At the recent CoreNet Paris Summit, the delegates at my session on Rethinking the Design Brief were asked to prepare a three minute response to our presentations using the materials on each of their tables. One table had Lego, another Fuzzy Felt, another plasticine, another coloured paper and scissors and so on. The idea was that using different materials to a flip chart or PowerPoint might facilitate producing a more creative or lateral response.
Preparing a response
My first observation was that some groups were more engaged than others, perhaps some delegates were willing to use the materials but others found it all a bit strange. Some tables, particularly plasticine and Lego, used the materials to make individual models and then bring them together into one joint contribution, where other materials such as pens and paper meant that one person was creating the output. The plasticine groups also found that manipulating (warming up) the clay was tactile and helped them form a response. There was clearly an order to the constraints that the material placed on the output – plasticine was the most free form followed by Lego, the picture cards, magazine pictures and Fuzzy Felt were already preformed to some extent. In terms of the response, the table with the pens and paper opted for a diagram with bullet points and their response was the most traditional/expected, I am not sure whether this was a consequence of the people or the materials.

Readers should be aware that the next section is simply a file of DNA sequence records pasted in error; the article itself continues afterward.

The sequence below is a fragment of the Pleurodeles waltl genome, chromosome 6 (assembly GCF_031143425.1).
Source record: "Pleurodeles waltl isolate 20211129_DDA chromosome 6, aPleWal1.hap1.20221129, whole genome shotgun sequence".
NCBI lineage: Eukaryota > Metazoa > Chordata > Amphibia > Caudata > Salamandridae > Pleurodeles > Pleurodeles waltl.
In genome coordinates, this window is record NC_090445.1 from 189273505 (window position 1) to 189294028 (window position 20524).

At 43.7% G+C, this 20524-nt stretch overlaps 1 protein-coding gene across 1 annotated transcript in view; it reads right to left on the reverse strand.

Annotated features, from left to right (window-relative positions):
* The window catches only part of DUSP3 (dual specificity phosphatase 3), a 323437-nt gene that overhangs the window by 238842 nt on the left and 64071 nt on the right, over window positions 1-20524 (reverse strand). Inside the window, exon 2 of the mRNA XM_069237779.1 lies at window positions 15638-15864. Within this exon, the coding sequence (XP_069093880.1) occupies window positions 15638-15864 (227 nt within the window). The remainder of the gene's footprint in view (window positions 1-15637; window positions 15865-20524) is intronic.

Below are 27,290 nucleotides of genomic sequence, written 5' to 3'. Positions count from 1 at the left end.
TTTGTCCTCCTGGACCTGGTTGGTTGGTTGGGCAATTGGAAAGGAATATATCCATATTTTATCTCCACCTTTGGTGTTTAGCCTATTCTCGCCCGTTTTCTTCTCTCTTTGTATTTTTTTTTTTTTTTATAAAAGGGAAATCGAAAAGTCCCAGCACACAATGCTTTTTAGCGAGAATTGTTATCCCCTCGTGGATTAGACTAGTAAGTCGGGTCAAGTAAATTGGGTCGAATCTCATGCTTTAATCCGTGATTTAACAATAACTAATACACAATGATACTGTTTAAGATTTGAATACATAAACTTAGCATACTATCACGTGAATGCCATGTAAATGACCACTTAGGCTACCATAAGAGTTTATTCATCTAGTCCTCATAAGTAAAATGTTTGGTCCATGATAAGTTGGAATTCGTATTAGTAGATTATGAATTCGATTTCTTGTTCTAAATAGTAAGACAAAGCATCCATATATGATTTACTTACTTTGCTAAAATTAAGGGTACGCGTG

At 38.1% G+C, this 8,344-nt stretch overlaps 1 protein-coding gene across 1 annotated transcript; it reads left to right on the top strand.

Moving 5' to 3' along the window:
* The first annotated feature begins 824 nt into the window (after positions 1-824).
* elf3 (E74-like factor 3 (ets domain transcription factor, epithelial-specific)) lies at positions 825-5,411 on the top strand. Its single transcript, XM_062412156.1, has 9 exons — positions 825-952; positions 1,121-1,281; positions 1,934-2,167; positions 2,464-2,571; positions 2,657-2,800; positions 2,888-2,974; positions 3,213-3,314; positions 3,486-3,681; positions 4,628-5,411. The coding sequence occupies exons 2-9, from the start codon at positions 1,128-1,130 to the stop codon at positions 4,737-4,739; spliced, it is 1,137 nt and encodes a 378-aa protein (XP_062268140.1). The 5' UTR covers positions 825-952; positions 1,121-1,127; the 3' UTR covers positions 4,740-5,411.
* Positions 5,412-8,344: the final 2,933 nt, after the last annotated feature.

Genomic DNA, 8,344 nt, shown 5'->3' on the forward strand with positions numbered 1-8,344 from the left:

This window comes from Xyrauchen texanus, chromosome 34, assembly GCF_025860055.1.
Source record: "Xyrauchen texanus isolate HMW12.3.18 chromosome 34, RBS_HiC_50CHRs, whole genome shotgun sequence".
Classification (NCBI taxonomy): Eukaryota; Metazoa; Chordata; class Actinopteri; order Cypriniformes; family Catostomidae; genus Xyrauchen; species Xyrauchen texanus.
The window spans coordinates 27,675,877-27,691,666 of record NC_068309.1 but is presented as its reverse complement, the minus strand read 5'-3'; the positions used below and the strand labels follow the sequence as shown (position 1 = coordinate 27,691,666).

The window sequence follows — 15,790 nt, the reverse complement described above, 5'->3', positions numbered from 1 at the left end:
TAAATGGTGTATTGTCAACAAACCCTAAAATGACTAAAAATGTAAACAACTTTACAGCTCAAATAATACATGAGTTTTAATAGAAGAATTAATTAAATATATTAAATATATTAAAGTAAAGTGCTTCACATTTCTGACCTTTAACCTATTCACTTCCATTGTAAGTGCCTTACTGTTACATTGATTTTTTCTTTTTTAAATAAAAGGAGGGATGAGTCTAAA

Picture cards, Fuzzy Felt, Lego, colured card
The groups picked up on a number of key points:
· the importance of recognising cultural and personal differences and how to design for them;
· that some people need order and structure whereas others want chaos and choice;
· a need for individual/solitary space and social/group space;
· places for work requiring focus and concentration not just interaction and collaboration;
· supporting mobility and choice through multiple work-settings;
· bringing nature and fun into the workplace.
Magazines, pen & paper, plasticine x 2